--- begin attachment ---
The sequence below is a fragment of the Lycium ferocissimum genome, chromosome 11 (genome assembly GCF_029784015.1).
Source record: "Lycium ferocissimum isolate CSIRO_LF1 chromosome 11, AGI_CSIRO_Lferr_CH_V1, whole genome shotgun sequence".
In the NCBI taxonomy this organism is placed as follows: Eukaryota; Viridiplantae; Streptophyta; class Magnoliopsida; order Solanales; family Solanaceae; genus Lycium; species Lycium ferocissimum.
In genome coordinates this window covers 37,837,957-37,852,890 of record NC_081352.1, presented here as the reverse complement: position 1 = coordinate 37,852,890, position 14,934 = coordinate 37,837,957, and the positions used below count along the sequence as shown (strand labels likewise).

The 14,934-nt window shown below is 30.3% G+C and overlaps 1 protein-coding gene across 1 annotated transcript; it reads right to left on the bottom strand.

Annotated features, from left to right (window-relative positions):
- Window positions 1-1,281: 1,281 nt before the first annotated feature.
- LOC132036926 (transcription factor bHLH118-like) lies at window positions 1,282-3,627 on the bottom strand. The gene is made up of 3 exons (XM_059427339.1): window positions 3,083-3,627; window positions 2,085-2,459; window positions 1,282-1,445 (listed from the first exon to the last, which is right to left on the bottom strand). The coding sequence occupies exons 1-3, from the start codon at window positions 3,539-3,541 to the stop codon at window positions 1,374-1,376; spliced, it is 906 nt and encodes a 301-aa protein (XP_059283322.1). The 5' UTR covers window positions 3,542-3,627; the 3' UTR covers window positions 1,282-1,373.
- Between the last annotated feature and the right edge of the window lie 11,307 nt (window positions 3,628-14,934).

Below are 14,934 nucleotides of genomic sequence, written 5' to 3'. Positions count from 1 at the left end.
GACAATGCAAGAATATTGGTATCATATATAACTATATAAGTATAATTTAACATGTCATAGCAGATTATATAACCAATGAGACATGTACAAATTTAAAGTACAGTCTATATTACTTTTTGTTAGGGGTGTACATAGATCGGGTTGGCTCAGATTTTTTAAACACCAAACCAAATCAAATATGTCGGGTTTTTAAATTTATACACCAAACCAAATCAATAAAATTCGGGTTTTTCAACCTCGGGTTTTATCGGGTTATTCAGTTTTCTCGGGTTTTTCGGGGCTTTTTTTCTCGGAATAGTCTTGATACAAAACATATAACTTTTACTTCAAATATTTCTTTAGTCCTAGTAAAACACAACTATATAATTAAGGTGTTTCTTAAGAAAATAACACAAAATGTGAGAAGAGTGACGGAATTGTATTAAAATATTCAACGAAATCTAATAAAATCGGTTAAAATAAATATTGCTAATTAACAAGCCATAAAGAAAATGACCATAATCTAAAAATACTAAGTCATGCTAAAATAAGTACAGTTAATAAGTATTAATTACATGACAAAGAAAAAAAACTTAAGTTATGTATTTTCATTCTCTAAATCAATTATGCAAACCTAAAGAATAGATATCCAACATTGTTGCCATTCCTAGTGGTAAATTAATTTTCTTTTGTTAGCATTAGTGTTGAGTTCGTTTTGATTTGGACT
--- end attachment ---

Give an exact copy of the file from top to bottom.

The sequence below is a fragment of the Lycium ferocissimum genome, chromosome 11 (genome assembly GCF_029784015.1).
Source record: "Lycium ferocissimum isolate CSIRO_LF1 chromosome 11, AGI_CSIRO_Lferr_CH_V1, whole genome shotgun sequence".
In the NCBI taxonomy this organism is placed as follows: Eukaryota; Viridiplantae; Streptophyta; class Magnoliopsida; order Solanales; family Solanaceae; genus Lycium; species Lycium ferocissimum.
In genome coordinates this window covers 37,837,957-37,852,890 of record NC_081352.1, presented here as the reverse complement: position 1 = coordinate 37,852,890, position 14,934 = coordinate 37,837,957, and the positions used below count along the sequence as shown (strand labels likewise).

The 14,934-nt window shown below is 30.3% G+C and overlaps 1 protein-coding gene across 1 annotated transcript; it reads right to left on the bottom strand.

Annotated features, from left to right (window-relative positions):
- Window positions 1-1,281: 1,281 nt before the first annotated feature.
- LOC132036926 (transcription factor bHLH118-like) lies at window positions 1,282-3,627 on the bottom strand. The gene is made up of 3 exons (XM_059427339.1): window positions 3,083-3,627; window positions 2,085-2,459; window positions 1,282-1,445 (listed from the first exon to the last, which is right to left on the bottom strand). The coding sequence occupies exons 1-3, from the start codon at window positions 3,539-3,541 to the stop codon at window positions 1,374-1,376; spliced, it is 906 nt and encodes a 301-aa protein (XP_059283322.1). The 5' UTR covers window positions 3,542-3,627; the 3' UTR covers window positions 1,282-1,373.
- Between the last annotated feature and the right edge of the window lie 11,307 nt (window positions 3,628-14,934).

Below are 14,934 nucleotides of genomic sequence, written 5' to 3'. Positions count from 1 at the left end.
GACAATGCAAGAATATTGGTATCATATATAACTATATAAGTATAATTTAACATGTCATAGCAGATTATATAACCAATGAGACATGTACAAATTTAAAGTACAGTCTATATTACTTTTTGTTAGGGGTGTACATAGATCGGGTTGGCTCAGATTTTTTAAACACCAAACCAAATCAAATATGTCGGGTTTTTAAATTTATACACCAAACCAAATCAATAAAATTCGGGTTTTTCAACCTCGGGTTTTATCGGGTTATTCAGTTTTCTCGGGTTTTTCGGGGCTTTTTTTCTCGGAATAGTCTTGATACAAAACATATAACTTTTACTTCAAATATTTCTTTAGTCCTAGTAAAACACAACTATATAATTAAGGTGTTTCTTAAGAAAATAACACAAAATGTGAGAAGAGTGACGGAATTGTATTAAAATATTCAACGAAATCTAATAAAATCGGTTAAAATAAATATTGCTAATTAACAAGCCATAAAGAAAATGACCATAATCTAAAAATACTAAGTCATGCTAAAATAAGTACAGTTAATAAGTATTAATTACATGACAAAGAAAAAAAACTTAAGTTATGTATTTTCATTCTCTAAATCAATTATGCAAACCTAAAGAATAGATATCCAACATTGTTGCCATTCCTAGTGGTAAATTAATTTTCTTTTGTTAGCATTAGTGTTGAGTTCGTTTTGATTTGGACT